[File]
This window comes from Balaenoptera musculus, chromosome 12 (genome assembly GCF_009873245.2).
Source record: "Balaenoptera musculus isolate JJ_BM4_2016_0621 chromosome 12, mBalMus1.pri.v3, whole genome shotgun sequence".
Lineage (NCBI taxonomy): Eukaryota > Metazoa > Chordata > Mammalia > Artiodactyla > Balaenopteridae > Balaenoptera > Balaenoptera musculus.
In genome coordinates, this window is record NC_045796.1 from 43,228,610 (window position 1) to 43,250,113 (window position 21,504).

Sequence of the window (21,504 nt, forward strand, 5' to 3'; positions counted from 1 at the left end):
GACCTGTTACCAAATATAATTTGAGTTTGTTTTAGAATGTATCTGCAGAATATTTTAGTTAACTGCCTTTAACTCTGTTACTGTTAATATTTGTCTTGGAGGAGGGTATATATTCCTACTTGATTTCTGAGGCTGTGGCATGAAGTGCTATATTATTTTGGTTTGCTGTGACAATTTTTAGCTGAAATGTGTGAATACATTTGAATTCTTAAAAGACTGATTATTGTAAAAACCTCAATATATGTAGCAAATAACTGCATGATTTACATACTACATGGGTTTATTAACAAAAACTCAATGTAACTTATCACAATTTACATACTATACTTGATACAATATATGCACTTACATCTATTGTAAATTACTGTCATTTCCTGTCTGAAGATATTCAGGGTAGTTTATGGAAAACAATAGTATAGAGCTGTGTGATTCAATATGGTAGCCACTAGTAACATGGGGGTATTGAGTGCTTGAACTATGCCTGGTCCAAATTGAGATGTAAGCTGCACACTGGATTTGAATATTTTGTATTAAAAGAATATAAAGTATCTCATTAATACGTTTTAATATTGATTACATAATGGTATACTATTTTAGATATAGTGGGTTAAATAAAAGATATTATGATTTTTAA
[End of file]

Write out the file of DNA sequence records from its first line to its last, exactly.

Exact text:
This window comes from Balaenoptera musculus, chromosome 12 (genome assembly GCF_009873245.2).
Source record: "Balaenoptera musculus isolate JJ_BM4_2016_0621 chromosome 12, mBalMus1.pri.v3, whole genome shotgun sequence".
Lineage (NCBI taxonomy): Eukaryota > Metazoa > Chordata > Mammalia > Artiodactyla > Balaenopteridae > Balaenoptera > Balaenoptera musculus.
In genome coordinates, this window is record NC_045796.1 from 43,228,610 (window position 1) to 43,250,113 (window position 21,504).

Sequence of the window (21,504 nt, forward strand, 5' to 3'; positions counted from 1 at the left end):
GACCTGTTACCAAATATAATTTGAGTTTGTTTTAGAATGTATCTGCAGAATATTTTAGTTAACTGCCTTTAACTCTGTTACTGTTAATATTTGTCTTGGAGGAGGGTATATATTCCTACTTGATTTCTGAGGCTGTGGCATGAAGTGCTATATTATTTTGGTTTGCTGTGACAATTTTTAGCTGAAATGTGTGAATACATTTGAATTCTTAAAAGACTGATTATTGTAAAAACCTCAATATATGTAGCAAATAACTGCATGATTTACATACTACATGGGTTTATTAACAAAAACTCAATGTAACTTATCACAATTTACATACTATACTTGATACAATATATGCACTTACATCTATTGTAAATTACTGTCATTTCCTGTCTGAAGATATTCAGGGTAGTTTATGGAAAACAATAGTATAGAGCTGTGTGATTCAATATGGTAGCCACTAGTAACATGGGGGTATTGAGTGCTTGAACTATGCCTGGTCCAAATTGAGATGTAAGCTGCACACTGGATTTGAATATTTTGTATTAAAAGAATATAAAGTATCTCATTAATACGTTTTAATATTGATTACATAATGGTATACTATTTTAGATATAGTGGGTTAAATAAAAGATATTATGATTTTTAA